Why Myriad, Curis, and VIVUS Could Pop or Drop Today

Why Myriad, Curis, and VIVUS Could Pop or Drop Today

Good morning, fellow Foolish investors! Let's check in on four health care stocks which could pop or drop today.

Myriad Genetics posts strong first-quarter earnings
Myriad Genetics looks poised to surge higher this morning, after the maker of molecular diagnostic tests reported strong first quarter earnings that topped Wall Street estimates after the market closed yesterday.

Myriad, best known for its BRACAnalysis test for two rare genetic mutations in breast and ovarian cancers, reported earnings of $0.68 per share, or $55.5 million -- an 84% jump from the prior year quarter. Revenue climbed 52% year-over-year to $202.5 million. Myriad's robust top and bottom line growth easily topped the Thomson Reuters consensus estimate of $0.46 per share on revenue of $167.7 million.

Sales of the BRACAnalysis test, Myriad's most important source of revenue, climbed 43% year-over-year to $149.6 million. Myriad also produces another test that complements the BRACAnalysis test known as the BART test, as well as the COLARIS tests for colorectal and uterine cancer. Sales of those two tests jumped 225% and 19%, respectively. Sales of its other molecular diagnostic tests climbed 66% while companion diagnostic service revenue rose 54%.

Myriad also topped off the positive earnings announcement by raising its full year earnings forecast to a range between $1.92 to $1.97 per share, up from its prior forecast of $1.87 to $1.94 per share. That also exceeded the profit of $1.90 that analysts had expected. Lastly, the company also approved a $300 million stock buyback plan.

Investors certainly approved of the news, sending shares up over 13% in pre-market trading -- which could be a welcome reversal for Myriad, which has slumped nearly 7% over the past 12 months.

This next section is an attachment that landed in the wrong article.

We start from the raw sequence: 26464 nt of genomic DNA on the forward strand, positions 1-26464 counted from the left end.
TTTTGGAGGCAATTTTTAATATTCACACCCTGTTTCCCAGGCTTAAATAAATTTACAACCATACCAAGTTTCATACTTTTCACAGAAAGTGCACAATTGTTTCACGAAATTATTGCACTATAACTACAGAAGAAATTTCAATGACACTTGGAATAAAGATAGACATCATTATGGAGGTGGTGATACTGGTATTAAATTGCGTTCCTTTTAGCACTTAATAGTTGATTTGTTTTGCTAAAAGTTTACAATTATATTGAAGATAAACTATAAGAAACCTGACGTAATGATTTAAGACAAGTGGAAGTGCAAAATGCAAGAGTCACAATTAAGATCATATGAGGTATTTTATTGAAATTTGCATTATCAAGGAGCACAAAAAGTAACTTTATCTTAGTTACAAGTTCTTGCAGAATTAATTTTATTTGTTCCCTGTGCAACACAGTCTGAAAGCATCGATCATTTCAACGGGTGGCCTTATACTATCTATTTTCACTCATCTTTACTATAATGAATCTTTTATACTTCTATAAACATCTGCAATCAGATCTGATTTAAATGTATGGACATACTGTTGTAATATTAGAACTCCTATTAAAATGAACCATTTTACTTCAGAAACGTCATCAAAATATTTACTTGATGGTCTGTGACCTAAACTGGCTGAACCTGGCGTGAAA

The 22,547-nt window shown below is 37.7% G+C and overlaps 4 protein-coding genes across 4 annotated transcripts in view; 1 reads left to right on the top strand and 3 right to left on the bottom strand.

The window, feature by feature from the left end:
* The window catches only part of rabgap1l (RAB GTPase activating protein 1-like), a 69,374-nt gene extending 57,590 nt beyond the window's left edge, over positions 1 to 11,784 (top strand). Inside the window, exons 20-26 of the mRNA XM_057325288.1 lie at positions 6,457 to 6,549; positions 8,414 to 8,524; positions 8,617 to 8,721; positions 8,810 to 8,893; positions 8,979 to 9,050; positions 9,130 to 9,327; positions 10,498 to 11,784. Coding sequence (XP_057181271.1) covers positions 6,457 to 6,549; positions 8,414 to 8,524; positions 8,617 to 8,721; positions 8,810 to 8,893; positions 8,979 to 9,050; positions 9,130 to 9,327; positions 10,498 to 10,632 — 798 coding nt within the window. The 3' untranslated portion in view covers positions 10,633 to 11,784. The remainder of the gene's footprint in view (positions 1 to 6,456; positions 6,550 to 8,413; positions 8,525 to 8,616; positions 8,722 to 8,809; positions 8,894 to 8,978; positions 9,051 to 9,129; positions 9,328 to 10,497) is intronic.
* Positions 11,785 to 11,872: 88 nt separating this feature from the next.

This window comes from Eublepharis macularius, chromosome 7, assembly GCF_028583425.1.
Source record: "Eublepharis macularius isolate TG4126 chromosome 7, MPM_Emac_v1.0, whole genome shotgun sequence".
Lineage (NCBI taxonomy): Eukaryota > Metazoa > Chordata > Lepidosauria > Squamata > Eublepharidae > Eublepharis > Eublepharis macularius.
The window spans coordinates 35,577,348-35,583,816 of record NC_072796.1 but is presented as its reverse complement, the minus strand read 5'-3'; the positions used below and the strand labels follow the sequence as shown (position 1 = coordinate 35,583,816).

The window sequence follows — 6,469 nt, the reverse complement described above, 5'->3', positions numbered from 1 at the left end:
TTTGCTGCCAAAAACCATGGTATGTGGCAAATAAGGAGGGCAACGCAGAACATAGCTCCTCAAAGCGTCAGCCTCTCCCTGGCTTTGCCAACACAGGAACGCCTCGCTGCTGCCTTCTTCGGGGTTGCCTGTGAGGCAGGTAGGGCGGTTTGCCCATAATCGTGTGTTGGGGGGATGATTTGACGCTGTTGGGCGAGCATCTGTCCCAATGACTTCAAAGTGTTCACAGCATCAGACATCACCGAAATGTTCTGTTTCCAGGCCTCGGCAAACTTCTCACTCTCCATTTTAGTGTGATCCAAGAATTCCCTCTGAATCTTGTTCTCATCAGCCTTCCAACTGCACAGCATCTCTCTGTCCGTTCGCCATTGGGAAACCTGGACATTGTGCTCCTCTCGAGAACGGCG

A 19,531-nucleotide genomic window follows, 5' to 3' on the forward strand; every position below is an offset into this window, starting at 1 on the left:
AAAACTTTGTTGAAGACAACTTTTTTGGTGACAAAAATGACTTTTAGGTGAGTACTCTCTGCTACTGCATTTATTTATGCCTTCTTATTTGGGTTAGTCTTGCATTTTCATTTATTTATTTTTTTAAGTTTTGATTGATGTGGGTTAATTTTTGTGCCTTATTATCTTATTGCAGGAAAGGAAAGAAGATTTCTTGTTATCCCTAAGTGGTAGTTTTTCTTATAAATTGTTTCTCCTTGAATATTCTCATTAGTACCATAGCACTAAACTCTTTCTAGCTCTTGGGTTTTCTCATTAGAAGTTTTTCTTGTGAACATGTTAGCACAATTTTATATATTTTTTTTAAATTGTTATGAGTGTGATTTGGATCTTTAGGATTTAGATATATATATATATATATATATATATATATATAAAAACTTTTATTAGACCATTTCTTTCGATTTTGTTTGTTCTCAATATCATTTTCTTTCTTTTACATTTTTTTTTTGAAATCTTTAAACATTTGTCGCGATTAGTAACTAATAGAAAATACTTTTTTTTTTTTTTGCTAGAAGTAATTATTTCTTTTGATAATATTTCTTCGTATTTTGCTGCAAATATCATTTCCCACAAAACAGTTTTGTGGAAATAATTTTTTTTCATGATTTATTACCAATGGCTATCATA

Curis could have a rough morning
Meanwhile, Curis is sliding in pre-market trading after it reported third-quarter earnings that missed analyst estimates on the bottom line and announced a clinical hold on one of its studies.

Curis is best known for its skin cancer treatment Erivedge, which is marketed by Roche subsidiary Genentech. The company reported a loss of $0.02 per share, or $1.9 million -- an improvement over the loss of $0.04 per share, or $3.4 million that it reported in the prior-year quarter. However, analysts had expected Curis to post a narrower loss of a penny per share.

Curis' revenue came in at $7.2 million, a huge increase from the $578,000 it reported in the prior-year quarter. However, $6 million of that gain came from a milestone payment from Roche upon the European approval of Erivedge in July. An additional $1.1 million was attributed to royalty payments from Roche.

Curis also reported negative news regarding a phase 1 study of CUDC-427, its treatment for advanced and refractory solid tumors and lymphomas. The study was placed on a partial clinical hold by the FDA after the death of a patient due to liver failure a month after the treatment had been discontinued. As a result, new patients can no longer be enrolled in the CUDC-427 program until Curis revises its study protocol.

The crisis at VIVUS continues?
Last but not least, VIVUS is dropping in pre-market trading after the maker of weight-loss drug Qsymia reported disappointing third quarter results, job cuts, and another executive departure.

VIVUS reported net product revenue of $6.4 million, all from Qsymia sales. The drug seems increasingly unlikely to hit the peak sales estimates of $1.2 billion that analysts had previously forecast. On its bottom line, VIVUS reported a net loss of $0.48 per share, or $48.2 million -- down from a loss of $0.40 per share, or $40.4 million, in the prior-year quarter.

VIVUS followed up those dismal results with an announcement that it would cut 20 jobs to reduce costs and replace its CFO. Those announcements shouldn't come as much of a surprise for investors who have been following VIVUS -- the company was previously engaged in a proxy fight with an activist investor, changed CEOs three times in two months, and let its president, Peter Tam, resign after two decades with the company.

On the bright side, VIVUS recently found a marketing partner for its erectile dysfunction drug. But it could be too little, too late for VIVUS, whose stock has fallen more than 30% over the past 12 months.

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The article Why Myriad, Curis, and VIVUS Could Pop or Drop Today originally appeared on Fool.com.

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